Every time I go back to Rust, I have to figure out how the module system works again. Here are some of my notes comparing it to Python’s module system.

These notes are for Rust 2018.


A crate is a build target in Rust. A crate can either be a library or a binary. It can be built with cargo build.

In Python, libraries are called “packages”. Binaries are an entirely heterogenous concept, typically installed by configuring entry points. Such a binary doesn’t even need to be Python code (for example, it can be a shell script instead).


A package in Rust consists of up to one library crate and any number of binary crates. (It’s required that there be at least one library or binary crate.)

In Python, a single “distribution package” (i.e. one that you can pip install) can contain multiple “import packages” (i.e. one that you can import), while Rust allows at most one import package per distribution package.

File layout

Crate roots

Python places __init__.py at the root of a package to indicate that it’s importable as a package. Similarly, Rust conventionally puts lib.rs at the root of a crate as the library crate root. (Unlike Python, the name can be re-configured, but lib.rs is the default.)

In Python, __main__.py corresponds to the main entry point for the module when run with python -m. Rust conventionally puts main.rs as a binary crate root. (This can also be renamed, which is probably desirable if you have more than one binary.)

Module lookups

In Python, all modules are available by importing them via their filesystem path name. For example, import foo.bar first looks for a foo/ directory on the PYTHONPATH. Then it looks for a bar/ package or a bar.py module underneath the foo/ directory.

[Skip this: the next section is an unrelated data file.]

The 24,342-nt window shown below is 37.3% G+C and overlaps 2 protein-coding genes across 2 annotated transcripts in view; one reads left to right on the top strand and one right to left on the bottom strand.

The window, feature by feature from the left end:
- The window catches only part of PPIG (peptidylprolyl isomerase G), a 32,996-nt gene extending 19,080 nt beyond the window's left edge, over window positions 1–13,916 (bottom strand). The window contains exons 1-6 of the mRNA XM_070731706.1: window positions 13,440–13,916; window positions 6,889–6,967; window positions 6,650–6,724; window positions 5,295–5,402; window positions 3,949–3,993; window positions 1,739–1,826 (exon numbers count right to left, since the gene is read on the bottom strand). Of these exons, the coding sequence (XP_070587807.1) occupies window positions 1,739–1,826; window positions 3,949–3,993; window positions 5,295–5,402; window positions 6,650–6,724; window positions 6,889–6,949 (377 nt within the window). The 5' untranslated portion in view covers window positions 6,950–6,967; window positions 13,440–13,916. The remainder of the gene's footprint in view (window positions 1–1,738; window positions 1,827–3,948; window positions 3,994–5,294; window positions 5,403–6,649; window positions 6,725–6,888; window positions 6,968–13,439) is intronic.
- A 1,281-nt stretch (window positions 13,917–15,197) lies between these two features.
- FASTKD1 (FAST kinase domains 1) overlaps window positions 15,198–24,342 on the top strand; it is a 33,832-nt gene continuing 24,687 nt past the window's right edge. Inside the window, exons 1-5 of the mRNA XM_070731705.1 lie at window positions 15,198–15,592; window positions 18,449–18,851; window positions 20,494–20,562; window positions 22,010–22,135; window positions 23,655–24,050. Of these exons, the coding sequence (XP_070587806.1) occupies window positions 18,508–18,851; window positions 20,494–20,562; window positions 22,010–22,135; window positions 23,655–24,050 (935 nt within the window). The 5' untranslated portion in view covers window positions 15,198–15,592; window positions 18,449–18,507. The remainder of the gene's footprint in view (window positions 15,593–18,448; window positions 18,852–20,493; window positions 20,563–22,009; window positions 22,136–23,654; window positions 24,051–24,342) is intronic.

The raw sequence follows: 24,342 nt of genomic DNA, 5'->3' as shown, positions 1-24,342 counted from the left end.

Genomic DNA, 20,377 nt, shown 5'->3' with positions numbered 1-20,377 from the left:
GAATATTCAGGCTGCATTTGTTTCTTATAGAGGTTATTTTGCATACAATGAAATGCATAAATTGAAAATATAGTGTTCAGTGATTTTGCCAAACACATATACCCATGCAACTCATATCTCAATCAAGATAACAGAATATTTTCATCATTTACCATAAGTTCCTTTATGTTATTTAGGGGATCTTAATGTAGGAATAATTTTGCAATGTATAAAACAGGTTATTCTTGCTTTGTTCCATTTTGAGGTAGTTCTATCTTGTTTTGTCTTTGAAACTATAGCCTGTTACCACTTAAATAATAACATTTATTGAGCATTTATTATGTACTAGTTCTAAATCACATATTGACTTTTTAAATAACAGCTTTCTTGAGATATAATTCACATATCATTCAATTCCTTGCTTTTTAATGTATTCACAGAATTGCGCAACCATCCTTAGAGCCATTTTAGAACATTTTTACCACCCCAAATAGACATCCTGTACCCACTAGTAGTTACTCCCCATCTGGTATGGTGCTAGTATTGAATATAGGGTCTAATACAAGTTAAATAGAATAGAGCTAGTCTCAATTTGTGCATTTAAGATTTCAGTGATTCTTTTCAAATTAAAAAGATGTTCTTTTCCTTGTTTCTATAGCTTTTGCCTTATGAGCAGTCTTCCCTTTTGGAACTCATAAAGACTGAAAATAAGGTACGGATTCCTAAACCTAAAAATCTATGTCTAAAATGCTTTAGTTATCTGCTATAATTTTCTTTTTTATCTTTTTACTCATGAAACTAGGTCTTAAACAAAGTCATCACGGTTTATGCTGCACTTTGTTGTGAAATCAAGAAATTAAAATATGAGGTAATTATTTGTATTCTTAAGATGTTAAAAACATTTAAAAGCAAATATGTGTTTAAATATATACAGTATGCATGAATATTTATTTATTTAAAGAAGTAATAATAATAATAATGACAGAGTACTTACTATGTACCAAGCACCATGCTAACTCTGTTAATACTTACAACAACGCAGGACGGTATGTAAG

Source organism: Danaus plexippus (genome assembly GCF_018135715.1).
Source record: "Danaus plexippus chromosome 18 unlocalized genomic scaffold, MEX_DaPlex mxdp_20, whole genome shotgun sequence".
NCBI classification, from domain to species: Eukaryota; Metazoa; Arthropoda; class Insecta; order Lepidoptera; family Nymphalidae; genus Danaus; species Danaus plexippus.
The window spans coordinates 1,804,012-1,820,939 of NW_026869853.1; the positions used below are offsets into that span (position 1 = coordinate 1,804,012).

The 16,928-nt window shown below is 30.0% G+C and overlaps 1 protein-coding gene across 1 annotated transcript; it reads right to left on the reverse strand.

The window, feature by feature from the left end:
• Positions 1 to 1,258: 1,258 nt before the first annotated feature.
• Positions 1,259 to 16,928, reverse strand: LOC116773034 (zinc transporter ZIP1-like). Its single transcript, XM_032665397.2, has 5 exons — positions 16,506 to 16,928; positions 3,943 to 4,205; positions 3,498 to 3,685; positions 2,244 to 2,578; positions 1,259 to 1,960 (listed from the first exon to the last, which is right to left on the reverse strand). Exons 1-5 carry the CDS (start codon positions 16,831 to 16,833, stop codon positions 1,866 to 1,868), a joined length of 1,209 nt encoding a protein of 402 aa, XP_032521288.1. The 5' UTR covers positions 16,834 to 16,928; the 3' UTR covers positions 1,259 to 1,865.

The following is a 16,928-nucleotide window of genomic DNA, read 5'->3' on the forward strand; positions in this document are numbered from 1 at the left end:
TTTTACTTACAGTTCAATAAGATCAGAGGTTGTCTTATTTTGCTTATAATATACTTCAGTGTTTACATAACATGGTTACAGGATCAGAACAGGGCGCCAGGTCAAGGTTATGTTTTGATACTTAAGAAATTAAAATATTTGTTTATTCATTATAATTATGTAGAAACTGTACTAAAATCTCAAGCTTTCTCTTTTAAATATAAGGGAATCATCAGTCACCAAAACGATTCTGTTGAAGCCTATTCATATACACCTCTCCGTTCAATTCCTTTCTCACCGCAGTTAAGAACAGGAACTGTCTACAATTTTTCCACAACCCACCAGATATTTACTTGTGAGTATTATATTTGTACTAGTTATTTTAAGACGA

In Rust, modules also correspond to their paths on the filesystem (by default; you can use the path attribute to change this behavior). However, they are not immediately use-able just because the corresponding file is present! They must be declared with a mod foo; declaration in the crate root file (e.g. lib.rs).

Nested modules

In Python, a nested module foo.bar is implemented either by foo/bar.py or foo/bar/__init__.py. You can’t use both. If you want to have sub-modules of foo.bar, you’ll place additional modules or packages under foo/bar/.

A statement like from foo.bar import qux could either be importing a symbol declared in foo/bar/__init__.py or the module foo/bar/qux.py. Some developers choose to explicitly re-export the public interface of bar in __init__.py for clarity, and prefix sub-modules with underscores (e.g. _qux.py instead of qux.py).

In Rust, you use foo/bar.rs to declare members of the namespace foo::bar. If you also want to have sub-namespaces of bar (e.g. foo::bar::qux), then you additionally create the bar/ directory alongside bar.rs. To access a sub-namespace qux inside bar.rs, the line mod qux; must be added to bar.rs. (This is similar to how we have to add mod foo; at the top-level lib.rs.)

To re-export the namespace and make it available to all users outside of bar, it should be changed to pub mod qux;.

The main take-away is that Rust requires the explicit re-exporting of nested modules using mod at each step of the hierarchy, while Python does not.